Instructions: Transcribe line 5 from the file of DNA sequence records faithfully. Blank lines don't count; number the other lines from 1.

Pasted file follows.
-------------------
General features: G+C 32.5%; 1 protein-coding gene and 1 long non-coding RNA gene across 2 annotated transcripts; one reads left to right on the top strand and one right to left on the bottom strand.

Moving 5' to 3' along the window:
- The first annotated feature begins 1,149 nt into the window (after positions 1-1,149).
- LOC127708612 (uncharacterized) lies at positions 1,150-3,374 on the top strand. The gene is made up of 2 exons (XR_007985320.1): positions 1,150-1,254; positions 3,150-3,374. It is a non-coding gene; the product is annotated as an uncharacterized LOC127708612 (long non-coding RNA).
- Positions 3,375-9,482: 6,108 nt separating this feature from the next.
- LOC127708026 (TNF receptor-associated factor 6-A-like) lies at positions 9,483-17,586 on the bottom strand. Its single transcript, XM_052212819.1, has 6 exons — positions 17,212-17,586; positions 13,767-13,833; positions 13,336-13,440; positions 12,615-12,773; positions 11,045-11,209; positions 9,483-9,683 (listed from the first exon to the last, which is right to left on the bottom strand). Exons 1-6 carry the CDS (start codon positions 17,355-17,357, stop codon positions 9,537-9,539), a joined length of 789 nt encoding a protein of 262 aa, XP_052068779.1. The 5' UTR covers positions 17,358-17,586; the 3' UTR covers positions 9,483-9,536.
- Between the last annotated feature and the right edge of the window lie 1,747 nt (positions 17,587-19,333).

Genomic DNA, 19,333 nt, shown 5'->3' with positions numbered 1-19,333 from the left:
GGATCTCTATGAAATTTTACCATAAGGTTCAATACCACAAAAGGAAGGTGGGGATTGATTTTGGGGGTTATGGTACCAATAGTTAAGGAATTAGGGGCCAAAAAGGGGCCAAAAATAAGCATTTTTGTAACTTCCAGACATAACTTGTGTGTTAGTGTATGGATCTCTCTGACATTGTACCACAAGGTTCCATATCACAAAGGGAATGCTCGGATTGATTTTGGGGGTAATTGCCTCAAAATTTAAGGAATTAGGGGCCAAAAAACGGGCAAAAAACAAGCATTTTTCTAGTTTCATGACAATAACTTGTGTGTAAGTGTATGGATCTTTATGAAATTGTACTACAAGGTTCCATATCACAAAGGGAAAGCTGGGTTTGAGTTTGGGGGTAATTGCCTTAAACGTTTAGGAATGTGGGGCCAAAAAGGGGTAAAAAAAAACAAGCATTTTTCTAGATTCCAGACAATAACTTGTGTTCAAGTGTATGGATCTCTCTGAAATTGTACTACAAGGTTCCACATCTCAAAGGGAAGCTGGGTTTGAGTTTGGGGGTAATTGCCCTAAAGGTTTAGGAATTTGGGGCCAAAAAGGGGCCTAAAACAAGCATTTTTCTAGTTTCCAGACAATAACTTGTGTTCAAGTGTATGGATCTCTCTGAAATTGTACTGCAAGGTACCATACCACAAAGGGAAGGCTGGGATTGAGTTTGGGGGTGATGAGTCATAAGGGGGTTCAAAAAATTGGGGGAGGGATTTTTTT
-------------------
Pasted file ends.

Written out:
- Positions 3,375-9,482: 6,108 nt separating this feature from the next.